(NOT Oral, but must always be supported by written evidence)
Counter offer occurs when...
Offeree rejects the offer by attaching conditions to the acceptance
Is made to the world at large
Is not the same as an invitation to treat
Is accepted by performing an act
Requires an intention to create legal relations
Acceptance which is subject to condition...
Amounts to a rejection
Acceptance of an offer is effective at the time of posting
Past consideration is bad consideration
Consideration must be sufficient
Part-payment of a debt is not good consideration
Consideration is the price that the promisee pays for the bargain
(NOT Consideration must be adequate)
Intention to be legally bound
Roscorla v Thomas
The legal issue was whether there was consideration to support the promise that the horse was not vicious?
It was decided that the seller’s promise was not binding as it was made after the sale had been completed and the buyer had given nothing in return for it.
It was held that past consideration is no good consideration.
There are however exceptions to the rule that an agreement to accept a lesser sum of money than is owing is not a binding contract. The parties can ensure that they have a binding agreement if:
They put the agreement in a deed
The agreement requires the debtor to give the creditor something (no matter how trifling its value) in exchange for the creditor agreeing to let the debtor off part of the debt
The creditor agrees to take part payment on an earlier day than the full payment was due (the theory here is that the creditor has received an advantage in the form of interest that he can earn on the lesser amount paid early).
(NOT the parties agreed to pay the exact amount owed)
A threatened failure by a party to the contract to perform their obligations
Basic rule that only those who are a party to the contract are affected by it
Where a contract is voidable
The injured party may negate the contract
NOT an acceptable remedy for breach of contract
Contract can be discharged by operation of law
When a contract comes to an end it is 'discharged' by
Operation of law
Exceptions to the rule of precise performance
Where the contract is divisible.
Where partial performance has been accepted. An implied promise to pay for partial performance will be possible only if it can be inferred from all the circumstances.
Where performance is prevented by the other party.
Where there has been substantial performance.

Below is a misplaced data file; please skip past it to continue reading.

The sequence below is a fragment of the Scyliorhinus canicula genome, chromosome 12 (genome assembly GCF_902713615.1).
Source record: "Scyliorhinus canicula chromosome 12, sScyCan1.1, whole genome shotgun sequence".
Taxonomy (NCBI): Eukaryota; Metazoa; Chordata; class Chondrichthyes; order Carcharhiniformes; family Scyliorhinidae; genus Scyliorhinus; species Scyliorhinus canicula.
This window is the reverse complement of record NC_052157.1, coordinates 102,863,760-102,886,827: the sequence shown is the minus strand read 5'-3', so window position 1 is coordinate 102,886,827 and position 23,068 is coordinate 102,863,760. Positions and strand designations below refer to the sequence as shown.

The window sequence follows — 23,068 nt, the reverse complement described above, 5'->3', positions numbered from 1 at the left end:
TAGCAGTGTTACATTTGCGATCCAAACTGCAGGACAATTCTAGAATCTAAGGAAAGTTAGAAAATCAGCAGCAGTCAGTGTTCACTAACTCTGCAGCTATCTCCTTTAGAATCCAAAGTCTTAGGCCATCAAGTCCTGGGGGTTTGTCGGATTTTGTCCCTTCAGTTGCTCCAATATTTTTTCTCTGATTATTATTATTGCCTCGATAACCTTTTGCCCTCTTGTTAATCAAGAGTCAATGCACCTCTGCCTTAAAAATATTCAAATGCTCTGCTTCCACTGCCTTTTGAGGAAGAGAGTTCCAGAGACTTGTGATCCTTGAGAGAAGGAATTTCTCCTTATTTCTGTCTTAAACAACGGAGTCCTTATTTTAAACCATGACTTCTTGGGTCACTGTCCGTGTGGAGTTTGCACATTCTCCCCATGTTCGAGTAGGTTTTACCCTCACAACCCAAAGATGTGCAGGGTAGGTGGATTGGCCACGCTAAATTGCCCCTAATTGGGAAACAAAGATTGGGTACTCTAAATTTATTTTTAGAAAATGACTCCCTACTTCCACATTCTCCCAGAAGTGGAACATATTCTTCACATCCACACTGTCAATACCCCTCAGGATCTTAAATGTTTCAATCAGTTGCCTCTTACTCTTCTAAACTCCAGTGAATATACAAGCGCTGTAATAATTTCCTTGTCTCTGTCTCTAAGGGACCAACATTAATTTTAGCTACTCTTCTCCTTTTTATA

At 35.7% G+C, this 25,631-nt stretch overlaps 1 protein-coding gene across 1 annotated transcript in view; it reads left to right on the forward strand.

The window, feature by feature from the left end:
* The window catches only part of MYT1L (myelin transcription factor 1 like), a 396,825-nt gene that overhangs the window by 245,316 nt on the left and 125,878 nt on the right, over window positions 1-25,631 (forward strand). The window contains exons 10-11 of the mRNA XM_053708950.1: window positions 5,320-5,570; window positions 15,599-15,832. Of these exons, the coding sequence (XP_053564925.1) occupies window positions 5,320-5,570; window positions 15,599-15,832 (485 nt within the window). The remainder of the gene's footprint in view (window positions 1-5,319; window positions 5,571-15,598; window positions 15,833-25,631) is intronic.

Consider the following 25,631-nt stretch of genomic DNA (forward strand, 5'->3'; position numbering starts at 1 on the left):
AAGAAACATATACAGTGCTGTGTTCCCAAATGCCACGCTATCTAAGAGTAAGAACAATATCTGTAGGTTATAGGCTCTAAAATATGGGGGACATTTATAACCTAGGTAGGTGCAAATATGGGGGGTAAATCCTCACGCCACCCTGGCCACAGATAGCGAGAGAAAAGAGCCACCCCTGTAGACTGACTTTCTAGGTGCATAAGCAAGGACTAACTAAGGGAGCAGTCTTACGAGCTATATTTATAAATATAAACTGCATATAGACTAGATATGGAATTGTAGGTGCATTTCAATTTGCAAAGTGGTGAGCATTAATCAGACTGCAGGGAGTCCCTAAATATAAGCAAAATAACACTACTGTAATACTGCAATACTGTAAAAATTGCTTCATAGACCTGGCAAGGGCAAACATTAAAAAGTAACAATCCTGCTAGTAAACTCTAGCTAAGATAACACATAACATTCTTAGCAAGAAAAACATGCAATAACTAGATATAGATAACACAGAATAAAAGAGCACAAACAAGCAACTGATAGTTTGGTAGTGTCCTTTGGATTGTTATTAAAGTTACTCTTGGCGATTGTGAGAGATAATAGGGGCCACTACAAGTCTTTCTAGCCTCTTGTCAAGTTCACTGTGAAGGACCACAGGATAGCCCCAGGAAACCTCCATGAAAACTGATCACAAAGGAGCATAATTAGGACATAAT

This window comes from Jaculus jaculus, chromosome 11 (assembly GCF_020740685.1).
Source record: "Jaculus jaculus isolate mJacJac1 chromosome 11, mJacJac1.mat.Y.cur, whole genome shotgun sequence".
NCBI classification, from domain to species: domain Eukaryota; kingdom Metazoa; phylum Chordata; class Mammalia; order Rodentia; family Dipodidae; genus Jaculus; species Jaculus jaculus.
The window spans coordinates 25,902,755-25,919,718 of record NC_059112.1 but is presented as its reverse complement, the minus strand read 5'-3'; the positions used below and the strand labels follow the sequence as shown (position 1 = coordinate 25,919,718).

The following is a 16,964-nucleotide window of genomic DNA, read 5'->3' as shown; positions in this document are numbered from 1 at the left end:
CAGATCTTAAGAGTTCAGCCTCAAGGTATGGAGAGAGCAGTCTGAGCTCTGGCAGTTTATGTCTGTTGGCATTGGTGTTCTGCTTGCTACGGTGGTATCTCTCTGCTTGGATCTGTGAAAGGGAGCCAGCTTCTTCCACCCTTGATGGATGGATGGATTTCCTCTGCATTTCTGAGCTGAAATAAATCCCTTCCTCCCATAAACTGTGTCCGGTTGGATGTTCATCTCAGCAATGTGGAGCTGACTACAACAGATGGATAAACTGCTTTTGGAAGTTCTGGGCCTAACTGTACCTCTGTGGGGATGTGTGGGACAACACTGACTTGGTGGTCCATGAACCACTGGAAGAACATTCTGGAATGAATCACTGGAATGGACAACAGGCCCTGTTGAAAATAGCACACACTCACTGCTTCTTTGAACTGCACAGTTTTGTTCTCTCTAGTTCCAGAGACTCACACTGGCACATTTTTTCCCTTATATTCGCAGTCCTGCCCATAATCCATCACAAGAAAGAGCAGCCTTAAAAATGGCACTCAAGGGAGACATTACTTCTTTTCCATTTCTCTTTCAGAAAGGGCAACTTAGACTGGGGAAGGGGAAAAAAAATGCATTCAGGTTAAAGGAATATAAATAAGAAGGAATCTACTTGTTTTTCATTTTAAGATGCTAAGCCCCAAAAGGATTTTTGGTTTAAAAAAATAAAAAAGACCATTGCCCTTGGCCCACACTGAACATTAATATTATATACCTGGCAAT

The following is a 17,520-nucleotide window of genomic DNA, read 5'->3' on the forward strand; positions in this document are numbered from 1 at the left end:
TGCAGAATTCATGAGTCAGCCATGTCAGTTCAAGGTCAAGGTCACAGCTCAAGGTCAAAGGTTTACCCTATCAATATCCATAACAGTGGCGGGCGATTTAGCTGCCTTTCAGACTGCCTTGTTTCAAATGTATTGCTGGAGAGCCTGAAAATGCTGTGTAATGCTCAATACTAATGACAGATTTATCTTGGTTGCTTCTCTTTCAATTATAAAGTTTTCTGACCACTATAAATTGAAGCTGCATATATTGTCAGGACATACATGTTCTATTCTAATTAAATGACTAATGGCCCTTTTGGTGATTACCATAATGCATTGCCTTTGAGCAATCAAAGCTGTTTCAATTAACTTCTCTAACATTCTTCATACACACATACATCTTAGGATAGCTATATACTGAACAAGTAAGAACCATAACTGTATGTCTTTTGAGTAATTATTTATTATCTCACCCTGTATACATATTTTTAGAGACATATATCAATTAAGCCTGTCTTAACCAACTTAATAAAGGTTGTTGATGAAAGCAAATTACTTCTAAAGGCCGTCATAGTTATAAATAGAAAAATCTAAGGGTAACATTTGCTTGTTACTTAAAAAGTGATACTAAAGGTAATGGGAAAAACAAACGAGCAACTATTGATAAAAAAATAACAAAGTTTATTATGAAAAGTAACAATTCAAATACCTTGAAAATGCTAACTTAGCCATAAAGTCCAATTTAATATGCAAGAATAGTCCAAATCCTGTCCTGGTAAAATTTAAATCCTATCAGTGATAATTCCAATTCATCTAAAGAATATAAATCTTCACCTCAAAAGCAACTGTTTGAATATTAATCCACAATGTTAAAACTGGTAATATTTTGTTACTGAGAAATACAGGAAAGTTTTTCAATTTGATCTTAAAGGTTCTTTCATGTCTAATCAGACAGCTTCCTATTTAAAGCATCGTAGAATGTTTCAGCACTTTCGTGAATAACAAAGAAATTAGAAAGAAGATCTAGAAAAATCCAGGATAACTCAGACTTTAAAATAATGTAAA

A term in a contract that destroys the right upon the happening of the event
Implied term of a contract is
A reasonable amount of time for a contract to be concluded
The rule of evidence which states that additional oral evidence is not considered by the courts to contradict, vary, add to or subtract from its terms when a contract is complete on its face
The Parol evidence rule
A breach of a condition of a contract will allow the injured party to rescind the contract and claim for damages
A total breach of a contract will allow the injured party to rescind the contract and claim damages
A partial breach of a contract [breach of condition or breach of warranty] will allow the injured party to seek damages
A breach of a warranty of a contract will allow the injured party to rescind the contract
Conditions must be satisfied for a term to be implied
It must be reasonable and equitable
It must be necessary to give business efficacy to the contract, so that no term will be implied if the contract is effective without it
It must be so obvious that 'it goes without saying'
It must be capable of clear expression
It must not contradict any express term of the contract
Implied warranties and conditions in contracts involving consumers are currently found in the Trade Practices Act 1974 (Cth)
(Replaced by the Competition and Consumer Act 2010 (Cth))
Consumer for the ACL if the goods purchased
Are of a kind ordinarily acquired for personal, domestic or household use or consumption
Are a vehicle or trailer acquired for use principally in the transport of goods (s 3(1))
Are not required for re-supplied or for being used up or transformed in business (s 3(2))
Section 18 Australian Consumer Law
Misleading and deceptive conduct
Section 33 of the Sales of Goods Act 1923 (NSW)
Delivery is a voluntary transfer of possession
Delivery is not the same as transfer of ownership.
If there is no agreement, the goods must be delivered to the seller’s place of business if there is one, if there is not, they must be then delivered to the seller’s residence.
If contract requires the seller to send the goods to buyer, but doesn’t fix a time for them to be sent, the seller must send them within reasonable time.
If the goods are in the possession of a third person, there is no delivery by seller to buyer unless and until the third person acknowledges to the buyer that the goods are being held by that person on the buyer’s behalf.
Section 54 ACL
Goods are of acceptable quality
Section 56 ACL
Goods must match their description
Section 57 ACL
Goods must match their sample
The rule that one cannot give what one doesn’t possess is acknowledged in the Sales of Goods Acts, section 26 (1), which states that a buyer from a non-owner gets no better title than the seller. Exceptions are...
Sale by an agent of the owner
Sale by mercantile agent
Sale under voidable title
Sale in market overt
Special powers of sale
Sales of Goods legislation DOES NOT
Regulate contracts between consumers and corporations
The Australian Consumer Law implies a number of guarantees into all consumer contracts
Section 64 of the Consumer law provides that implied guarantees cannot be excluded
Section 51 of the Consumer law provides that that the supplier has clear title in the goods, and can thus transfer ownership to the consumer.
The Sale of Goods Act 1923 (NSW), s 5 provides a broad definition of goods.
Section 3 of the Competition Consumer Act 2010(Cth)